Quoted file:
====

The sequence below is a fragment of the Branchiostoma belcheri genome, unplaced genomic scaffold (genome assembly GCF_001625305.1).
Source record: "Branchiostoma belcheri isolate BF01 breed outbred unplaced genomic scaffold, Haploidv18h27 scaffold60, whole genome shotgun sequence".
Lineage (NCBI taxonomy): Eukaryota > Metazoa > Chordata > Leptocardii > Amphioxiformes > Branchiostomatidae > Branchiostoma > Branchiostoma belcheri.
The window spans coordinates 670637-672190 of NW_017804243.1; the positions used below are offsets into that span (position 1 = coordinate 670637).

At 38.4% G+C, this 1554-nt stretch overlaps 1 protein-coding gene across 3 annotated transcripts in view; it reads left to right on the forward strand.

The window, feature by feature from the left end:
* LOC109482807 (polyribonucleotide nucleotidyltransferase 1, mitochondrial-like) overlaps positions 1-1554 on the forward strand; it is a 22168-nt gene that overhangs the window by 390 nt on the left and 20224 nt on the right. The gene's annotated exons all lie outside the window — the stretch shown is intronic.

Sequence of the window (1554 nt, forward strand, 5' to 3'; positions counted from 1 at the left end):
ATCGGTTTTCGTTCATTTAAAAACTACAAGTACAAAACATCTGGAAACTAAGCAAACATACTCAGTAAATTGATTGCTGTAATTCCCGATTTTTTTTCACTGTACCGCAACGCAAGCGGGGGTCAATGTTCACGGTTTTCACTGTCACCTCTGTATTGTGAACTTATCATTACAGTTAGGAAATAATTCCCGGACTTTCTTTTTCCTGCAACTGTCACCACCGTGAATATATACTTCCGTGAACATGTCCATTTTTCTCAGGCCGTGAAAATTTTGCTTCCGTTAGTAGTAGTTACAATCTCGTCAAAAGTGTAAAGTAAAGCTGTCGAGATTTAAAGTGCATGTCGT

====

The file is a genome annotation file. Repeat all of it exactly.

The sequence below is a fragment of the Branchiostoma belcheri genome, unplaced genomic scaffold (genome assembly GCF_001625305.1).
Source record: "Branchiostoma belcheri isolate BF01 breed outbred unplaced genomic scaffold, Haploidv18h27 scaffold60, whole genome shotgun sequence".
Lineage (NCBI taxonomy): Eukaryota > Metazoa > Chordata > Leptocardii > Amphioxiformes > Branchiostomatidae > Branchiostoma > Branchiostoma belcheri.
The window spans coordinates 670637-672190 of NW_017804243.1; the positions used below are offsets into that span (position 1 = coordinate 670637).

At 38.4% G+C, this 1554-nt stretch overlaps 1 protein-coding gene across 3 annotated transcripts in view; it reads left to right on the forward strand.

The window, feature by feature from the left end:
* LOC109482807 (polyribonucleotide nucleotidyltransferase 1, mitochondrial-like) overlaps positions 1-1554 on the forward strand; it is a 22168-nt gene that overhangs the window by 390 nt on the left and 20224 nt on the right. The gene's annotated exons all lie outside the window — the stretch shown is intronic.

Sequence of the window (1554 nt, forward strand, 5' to 3'; positions counted from 1 at the left end):
ATCGGTTTTCGTTCATTTAAAAACTACAAGTACAAAACATCTGGAAACTAAGCAAACATACTCAGTAAATTGATTGCTGTAATTCCCGATTTTTTTTCACTGTACCGCAACGCAAGCGGGGGTCAATGTTCACGGTTTTCACTGTCACCTCTGTATTGTGAACTTATCATTACAGTTAGGAAATAATTCCCGGACTTTCTTTTTCCTGCAACTGTCACCACCGTGAATATATACTTCCGTGAACATGTCCATTTTTCTCAGGCCGTGAAAATTTTGCTTCCGTTAGTAGTAGTTACAATCTCGTCAAAAGTGTAAAGTAAAGCTGTCGAGATTTAAAGTGCATGTCGT